The organisers of Kaitaia's Christmas Carnival began smiling again on Saturday afternoon, once it became clear that the family event staged in place of the traditional Christmas parade through the main street was going to be a success.
A week or two earlier it had looked as though the carnival would be all over before it started, thanks to a severe lack of funding, even though every effort had been made to pare costs to a minimum, but Te Hiku Community Board and the Far North District Council came to the party, and the show very much went on.
"And I am delighted to say it was a success," Far North Avocado Festival Trust chairperson Shirley Williams said.
"There were lots of people, particularly mums and dads with their kids and grandparents with grandchildren, everyone seemed to have enough to see, do and eat, and even the sun shown down on us."
The best features of the afternoon, according to many who Shirley spoke to, were that it hadn't cost anything to get into the showgrounds, and once inside, the children's activities were free.
"Perhaps it could have been better in some ways, but this has given us something to build on," she added.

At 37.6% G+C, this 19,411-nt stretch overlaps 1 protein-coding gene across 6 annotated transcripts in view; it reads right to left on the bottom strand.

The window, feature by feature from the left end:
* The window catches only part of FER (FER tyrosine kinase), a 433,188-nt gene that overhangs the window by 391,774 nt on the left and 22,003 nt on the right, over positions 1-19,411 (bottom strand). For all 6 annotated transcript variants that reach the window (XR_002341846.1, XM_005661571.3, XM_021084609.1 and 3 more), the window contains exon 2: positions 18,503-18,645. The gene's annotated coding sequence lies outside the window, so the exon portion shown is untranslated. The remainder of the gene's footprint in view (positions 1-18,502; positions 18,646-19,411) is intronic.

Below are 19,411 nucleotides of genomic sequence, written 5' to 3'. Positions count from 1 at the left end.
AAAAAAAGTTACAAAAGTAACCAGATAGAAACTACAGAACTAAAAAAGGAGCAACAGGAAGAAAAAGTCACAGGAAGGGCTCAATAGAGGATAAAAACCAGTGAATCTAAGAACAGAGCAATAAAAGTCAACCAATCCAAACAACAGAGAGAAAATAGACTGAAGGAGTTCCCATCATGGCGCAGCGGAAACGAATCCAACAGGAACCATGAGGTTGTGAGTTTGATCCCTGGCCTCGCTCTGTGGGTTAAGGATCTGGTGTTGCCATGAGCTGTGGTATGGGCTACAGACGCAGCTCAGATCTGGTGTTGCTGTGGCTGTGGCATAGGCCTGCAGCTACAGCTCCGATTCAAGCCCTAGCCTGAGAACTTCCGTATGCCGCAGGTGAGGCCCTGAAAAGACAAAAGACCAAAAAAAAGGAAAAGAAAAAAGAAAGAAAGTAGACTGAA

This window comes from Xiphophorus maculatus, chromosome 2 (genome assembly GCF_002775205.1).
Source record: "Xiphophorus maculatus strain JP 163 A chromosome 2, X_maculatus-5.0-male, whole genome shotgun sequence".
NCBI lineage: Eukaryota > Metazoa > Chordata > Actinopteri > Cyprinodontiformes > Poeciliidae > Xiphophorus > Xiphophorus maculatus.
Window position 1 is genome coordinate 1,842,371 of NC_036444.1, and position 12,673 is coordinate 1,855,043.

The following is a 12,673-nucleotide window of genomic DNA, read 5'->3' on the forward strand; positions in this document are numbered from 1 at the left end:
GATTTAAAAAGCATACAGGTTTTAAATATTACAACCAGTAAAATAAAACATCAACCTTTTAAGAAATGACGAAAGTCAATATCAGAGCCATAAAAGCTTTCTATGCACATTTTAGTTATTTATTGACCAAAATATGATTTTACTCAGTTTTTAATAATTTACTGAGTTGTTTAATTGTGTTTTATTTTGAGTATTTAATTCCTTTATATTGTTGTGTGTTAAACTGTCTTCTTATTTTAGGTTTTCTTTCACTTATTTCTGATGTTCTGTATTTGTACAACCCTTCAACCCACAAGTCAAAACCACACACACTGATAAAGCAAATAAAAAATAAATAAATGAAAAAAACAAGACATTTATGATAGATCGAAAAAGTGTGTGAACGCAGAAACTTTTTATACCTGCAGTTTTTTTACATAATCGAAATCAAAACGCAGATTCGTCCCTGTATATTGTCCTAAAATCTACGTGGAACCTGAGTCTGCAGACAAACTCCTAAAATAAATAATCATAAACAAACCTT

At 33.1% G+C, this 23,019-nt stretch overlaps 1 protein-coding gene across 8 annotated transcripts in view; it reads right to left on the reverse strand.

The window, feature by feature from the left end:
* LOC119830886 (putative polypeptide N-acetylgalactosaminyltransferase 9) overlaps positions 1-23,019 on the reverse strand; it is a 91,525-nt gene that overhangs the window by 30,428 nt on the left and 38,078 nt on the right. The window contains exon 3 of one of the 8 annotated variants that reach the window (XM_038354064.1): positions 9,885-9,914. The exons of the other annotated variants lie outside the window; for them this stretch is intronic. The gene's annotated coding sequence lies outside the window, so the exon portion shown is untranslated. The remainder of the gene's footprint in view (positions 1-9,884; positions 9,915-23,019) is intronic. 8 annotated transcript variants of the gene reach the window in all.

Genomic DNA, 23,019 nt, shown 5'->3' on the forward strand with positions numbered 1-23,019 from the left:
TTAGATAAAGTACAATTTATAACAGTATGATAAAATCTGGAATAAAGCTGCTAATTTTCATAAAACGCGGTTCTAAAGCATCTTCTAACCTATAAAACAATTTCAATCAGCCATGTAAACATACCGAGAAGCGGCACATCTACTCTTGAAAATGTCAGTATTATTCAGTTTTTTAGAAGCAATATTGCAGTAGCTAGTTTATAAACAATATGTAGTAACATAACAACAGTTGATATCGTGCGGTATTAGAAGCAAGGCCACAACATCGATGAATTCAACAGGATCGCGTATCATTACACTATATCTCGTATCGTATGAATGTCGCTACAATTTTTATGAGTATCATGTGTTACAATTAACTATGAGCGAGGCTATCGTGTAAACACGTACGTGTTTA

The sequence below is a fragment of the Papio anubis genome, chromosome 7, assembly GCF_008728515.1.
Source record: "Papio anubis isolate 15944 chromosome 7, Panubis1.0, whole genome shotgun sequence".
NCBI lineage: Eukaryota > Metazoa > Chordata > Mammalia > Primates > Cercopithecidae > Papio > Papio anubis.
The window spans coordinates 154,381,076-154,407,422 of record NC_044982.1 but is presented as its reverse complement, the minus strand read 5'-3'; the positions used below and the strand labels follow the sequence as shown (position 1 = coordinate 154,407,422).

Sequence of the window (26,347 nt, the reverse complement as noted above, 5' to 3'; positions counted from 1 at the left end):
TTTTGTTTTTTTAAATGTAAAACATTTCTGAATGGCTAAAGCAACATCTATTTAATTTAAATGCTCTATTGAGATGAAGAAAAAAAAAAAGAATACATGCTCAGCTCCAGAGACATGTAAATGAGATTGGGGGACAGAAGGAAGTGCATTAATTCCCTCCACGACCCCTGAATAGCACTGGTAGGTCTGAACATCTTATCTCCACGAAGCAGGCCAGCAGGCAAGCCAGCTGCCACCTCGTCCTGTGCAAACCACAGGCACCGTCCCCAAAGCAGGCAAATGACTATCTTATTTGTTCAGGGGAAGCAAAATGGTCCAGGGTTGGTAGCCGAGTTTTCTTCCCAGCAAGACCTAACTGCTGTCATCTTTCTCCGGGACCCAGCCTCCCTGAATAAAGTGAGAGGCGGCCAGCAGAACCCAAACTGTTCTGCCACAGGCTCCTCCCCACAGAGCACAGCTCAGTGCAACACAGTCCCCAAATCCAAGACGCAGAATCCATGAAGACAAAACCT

"We might look at bringing the parade back, around the oval perhaps, but I don't think we'll see it in the main street again."
It was the behaviour of some young people, initially children who were so enthusiastic about picking up free sweets that they risked life and limb to harvest them, then last year teenagers who ran amok with 'silly string,' spoiling for many what was supposed to have been a family day.
The silly string was there again on Saturday, but those entertaining themselves with it were banished to a back paddock, while the people who were selling it were given equally short shrift.
Those who were busy making their living in the main street were happy too, Shirley said, telling her that they had had "a good, normal Saturday."
"Santa and Plunket (who catered to his every wish) were happy too," she added.
"All in all, it was a lovely day - a great way to start the Christmas season."
Meanwhile, St John, one of many community organisations that took part, offered youngsters with a ghoulish streak a very different attraction in the form of 'gruesome scars' in exchange for koha (which will help cover the cadets' next camp).
Rebekah Duncan was doing a roaring trade, adding that learning how to make fake wounds was part of one of the badges cadets aspire to.
"It's really cool," she said.
Santa's grotto was predictably popular, children lining up all afternoon to have their photo taken with him after he made his grand entrance aboard a fire engine complete with lights and sirens, while Riding for the Disabled's pony rides and the bouncy castles also did brisk business.